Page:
Tuesday, August 22, 2006

Chevron Leak Results in Identity Theft With Explosive Implications

Chevron-Leak-Results-in-Identity-Theft-With-Explosive-Implications audio post - click to play

Chevron, the oil refining and gas distribution giant,
was itself the victim of a "leak" when a laptop was
stolen this month from an employee of an accounting
firm who held unencrypted, confidential consumer
offsite from the company premises.

The accounting firm was auditing the employee savings,
health and disability plans of Chevron. As a result
Chevron issue an email to all of it's employees
advising them of the laptop theft August 7th.

Why would a giant oil company, coming on the heels
of a record $4.4 billion dollar in profit quarter
even be concerned about a single laptop which most
likely only costs a miniscule fraction of the profit
Chevron is raking in?

Because, that laptop contained the following
information negatively impacting
of employees:

  • Social Security Numbers (ssn)
  • "Other private data"

Identity thieves certainly can do substantial damage
with this type of confidential consumer information.

But, there is another more omnious incentive
for Chevron
to quickly put out the damage control.

It's a fact the oil companies are raking in record profits
year over year, based on ever increasing prices consumers
pay at the gas pump. As a result, they're now being questioned
whether or not they're deliberately gouging consumers
with higher than required gas prices.

Then, here comes Chevron and their $4.4 billion quarterly
profit announcement, subsequently followed by an identity
theft incident caused by an auditor's slopping securing of
their employee's sensitive data - all within the same month!

Add these two single events together and you have the potential
for an explosive and messy potential class action lawsuit.

No wonder Chevron is more than happy to extend the offer of
paying for their employee's services related to the security

This incident is the latest a string of continued "lost" or
stolen laptops containing unencrypted personal information
highly sought after by identity theft and crime syndicates.

Ever wonder why identity thieves have enjoyed
so much
success this year in pilfering laptops
from careless employers?

The Ponemon Institute, a privacy expert,issued a study
revealing just how big a problem laptop security
(or lack thereof) really is for American companies:

"81 percent of companies surveyed have
the loss of one or more
laptops containing sensitive
over the past 12 months."

"64 percent of almost 500 data-security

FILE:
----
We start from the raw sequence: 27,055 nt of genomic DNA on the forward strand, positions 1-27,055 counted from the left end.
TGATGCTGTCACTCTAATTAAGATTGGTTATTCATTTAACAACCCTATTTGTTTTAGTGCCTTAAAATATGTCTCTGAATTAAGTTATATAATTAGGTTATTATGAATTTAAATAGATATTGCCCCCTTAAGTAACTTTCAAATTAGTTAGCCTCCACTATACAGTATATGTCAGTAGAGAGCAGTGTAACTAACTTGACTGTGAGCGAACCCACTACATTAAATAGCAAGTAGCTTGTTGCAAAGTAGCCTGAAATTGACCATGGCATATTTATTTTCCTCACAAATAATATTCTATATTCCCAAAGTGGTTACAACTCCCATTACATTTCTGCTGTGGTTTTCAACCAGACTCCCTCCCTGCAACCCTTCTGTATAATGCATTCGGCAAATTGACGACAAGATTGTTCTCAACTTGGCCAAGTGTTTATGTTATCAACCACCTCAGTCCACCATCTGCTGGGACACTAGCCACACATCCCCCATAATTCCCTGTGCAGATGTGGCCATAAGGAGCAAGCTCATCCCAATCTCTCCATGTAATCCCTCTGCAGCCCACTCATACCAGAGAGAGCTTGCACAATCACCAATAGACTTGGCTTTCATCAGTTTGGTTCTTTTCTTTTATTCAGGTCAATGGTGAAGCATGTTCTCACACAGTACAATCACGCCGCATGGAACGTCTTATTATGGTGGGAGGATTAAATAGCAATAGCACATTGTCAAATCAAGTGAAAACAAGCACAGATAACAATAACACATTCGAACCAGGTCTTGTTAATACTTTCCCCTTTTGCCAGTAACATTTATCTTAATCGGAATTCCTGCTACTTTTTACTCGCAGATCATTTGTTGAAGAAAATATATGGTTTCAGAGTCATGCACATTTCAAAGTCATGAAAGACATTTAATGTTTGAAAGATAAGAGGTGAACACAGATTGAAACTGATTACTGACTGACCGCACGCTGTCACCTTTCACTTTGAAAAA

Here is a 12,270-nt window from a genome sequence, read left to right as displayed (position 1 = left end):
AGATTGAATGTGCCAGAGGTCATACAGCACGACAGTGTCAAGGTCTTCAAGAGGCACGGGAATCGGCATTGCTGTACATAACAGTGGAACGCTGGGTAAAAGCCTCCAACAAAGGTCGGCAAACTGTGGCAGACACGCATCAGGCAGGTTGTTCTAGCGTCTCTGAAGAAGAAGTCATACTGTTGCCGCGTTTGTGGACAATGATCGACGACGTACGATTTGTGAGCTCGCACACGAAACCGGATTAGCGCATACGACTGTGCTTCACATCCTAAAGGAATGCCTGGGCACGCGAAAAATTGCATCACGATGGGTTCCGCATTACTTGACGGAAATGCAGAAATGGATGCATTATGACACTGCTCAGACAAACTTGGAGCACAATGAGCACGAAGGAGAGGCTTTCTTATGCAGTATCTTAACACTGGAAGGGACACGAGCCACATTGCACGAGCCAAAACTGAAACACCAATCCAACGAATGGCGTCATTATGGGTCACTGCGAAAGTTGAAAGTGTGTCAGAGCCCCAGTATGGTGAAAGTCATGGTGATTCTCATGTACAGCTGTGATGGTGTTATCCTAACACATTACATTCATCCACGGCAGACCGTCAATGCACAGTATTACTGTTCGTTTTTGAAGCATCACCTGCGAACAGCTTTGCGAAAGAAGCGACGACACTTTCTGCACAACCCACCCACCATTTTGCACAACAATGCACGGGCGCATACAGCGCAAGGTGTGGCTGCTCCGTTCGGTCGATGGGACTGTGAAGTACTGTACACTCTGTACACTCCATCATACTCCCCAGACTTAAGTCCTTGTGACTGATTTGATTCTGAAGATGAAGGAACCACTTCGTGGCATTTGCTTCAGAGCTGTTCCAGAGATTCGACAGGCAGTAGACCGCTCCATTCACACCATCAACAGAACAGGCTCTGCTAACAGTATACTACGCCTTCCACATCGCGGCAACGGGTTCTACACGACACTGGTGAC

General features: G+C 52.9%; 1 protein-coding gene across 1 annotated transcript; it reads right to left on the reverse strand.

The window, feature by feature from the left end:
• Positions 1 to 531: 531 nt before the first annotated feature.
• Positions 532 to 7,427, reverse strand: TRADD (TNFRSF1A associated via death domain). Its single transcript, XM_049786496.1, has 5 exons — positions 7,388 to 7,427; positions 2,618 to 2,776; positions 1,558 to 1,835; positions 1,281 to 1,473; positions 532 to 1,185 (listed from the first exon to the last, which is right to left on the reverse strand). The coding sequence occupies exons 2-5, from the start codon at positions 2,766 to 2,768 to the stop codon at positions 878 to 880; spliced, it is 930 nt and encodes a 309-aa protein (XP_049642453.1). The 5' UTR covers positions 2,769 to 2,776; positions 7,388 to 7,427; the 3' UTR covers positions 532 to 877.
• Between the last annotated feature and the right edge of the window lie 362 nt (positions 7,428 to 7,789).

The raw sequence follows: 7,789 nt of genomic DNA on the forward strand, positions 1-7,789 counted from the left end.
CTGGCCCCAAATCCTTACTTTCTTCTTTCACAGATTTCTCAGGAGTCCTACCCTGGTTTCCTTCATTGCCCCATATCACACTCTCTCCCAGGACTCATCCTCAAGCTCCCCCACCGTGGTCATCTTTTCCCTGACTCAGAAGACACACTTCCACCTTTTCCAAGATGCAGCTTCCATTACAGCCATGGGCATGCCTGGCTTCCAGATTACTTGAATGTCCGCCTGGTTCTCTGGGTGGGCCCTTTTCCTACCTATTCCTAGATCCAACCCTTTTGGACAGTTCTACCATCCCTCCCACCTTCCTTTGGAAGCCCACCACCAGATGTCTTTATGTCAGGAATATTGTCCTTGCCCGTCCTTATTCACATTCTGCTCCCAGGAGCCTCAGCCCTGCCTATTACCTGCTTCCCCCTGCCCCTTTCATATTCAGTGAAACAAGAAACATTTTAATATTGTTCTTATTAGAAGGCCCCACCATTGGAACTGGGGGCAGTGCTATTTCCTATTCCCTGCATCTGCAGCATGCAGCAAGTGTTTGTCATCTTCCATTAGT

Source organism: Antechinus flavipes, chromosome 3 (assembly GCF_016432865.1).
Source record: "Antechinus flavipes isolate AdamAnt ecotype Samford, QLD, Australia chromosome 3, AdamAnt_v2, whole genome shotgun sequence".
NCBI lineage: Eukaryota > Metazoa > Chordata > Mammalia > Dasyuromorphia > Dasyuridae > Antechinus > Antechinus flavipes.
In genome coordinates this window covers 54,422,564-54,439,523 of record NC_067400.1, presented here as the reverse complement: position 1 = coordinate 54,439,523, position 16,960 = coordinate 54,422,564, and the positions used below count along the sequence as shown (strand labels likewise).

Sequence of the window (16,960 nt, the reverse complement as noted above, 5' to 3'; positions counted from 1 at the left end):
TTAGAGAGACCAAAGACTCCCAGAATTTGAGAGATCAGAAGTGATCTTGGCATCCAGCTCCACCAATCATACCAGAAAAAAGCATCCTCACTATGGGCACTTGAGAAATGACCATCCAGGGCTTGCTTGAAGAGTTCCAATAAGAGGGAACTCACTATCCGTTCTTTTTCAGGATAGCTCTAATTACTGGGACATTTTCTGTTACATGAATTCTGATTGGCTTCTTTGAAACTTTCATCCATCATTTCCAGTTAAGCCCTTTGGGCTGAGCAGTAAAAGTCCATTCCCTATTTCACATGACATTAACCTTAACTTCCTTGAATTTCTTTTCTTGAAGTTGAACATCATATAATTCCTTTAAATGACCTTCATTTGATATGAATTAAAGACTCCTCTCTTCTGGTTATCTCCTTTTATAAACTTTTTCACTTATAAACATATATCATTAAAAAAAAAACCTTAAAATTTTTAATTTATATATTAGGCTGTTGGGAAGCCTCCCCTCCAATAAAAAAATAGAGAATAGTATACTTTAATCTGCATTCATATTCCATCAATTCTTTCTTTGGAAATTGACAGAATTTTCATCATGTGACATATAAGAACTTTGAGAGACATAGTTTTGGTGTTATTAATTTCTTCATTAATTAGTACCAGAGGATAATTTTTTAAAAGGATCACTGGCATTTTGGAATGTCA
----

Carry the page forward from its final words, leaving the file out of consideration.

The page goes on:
surveyed admit that their companies
never performed an inventory to
the location of customer or
employee info."

With survey numbers like those backed up by the record
number of identity theft incidents solely due to the
repeated twin mistakes one would wonder why these
obvious preventitive steps continues to happen:

  1. Unencrypted consumer data
  2. Consumer data away from a secure data center

Let's face it folks, Congress while very vocal recently over
the Veteran's Administration data breach, hasn't been
anywhere near as action oriented over the continued
data breaches caused by sloppy employers.

Until a few high profile and successful class action lawsuits
against the type of firms most consumers hold distrust for,
say a big oil company or financial services company, your
elected representatives in Congress and their primary
benefactors (the rich industrialists) are quite happy to
continue protecting their record profits while playing it
fast and loose with your most sensitive personal

So, our tip for today is for those Chevron employees, of
which roughly 1/2 of the 59,000 reside within the U.S.,
is to contact your company's benefit's department for your
"free" package of services to comfort you with this

For all of the rest of us who have yet to be stung by identity
theft, count your blessings and get protected as soon as possible.
With over 90 million Americans already negatively
by these type of data security breaches, it's only
a matter of time before your turn is due to become the next
identity theft victim.


At 11:09 PM, Anonymous Anonymous said...

"64 percent of almost 500 data-security
pros surveyed admit that their companies
have never performed an inventory to
determine the location of customer or
employee info."

Those survey results make me really angry.

I had my identity stolen over 3 years ago, causing me countless hours in phone calls and time away from work to clean up the mess of just a single scammer.

What I ultimately found out was that my case of identity theft was the result of "insiders" working at the USPS who were stealing so called convenience checks that were mailed out.

In my case, I never asked for the convenience checks to be mailed out by my credit card company. They just decided on their own to incentivize me to make more money for their own greedy purposes.

Now in the present day, to read this same type of problems still occurs because Congress either will not or can not do anyting about it is really frustrating.

You would think Americans would finally signal they've had enough of this treatment.

But, I agree with many of the things you say on your website, it's really up to us and your tips have proven to be very helpful.

Thank you so much Agent 99 and keep digging to expose the culprits so others may not ever have to experience this disruptive crime.


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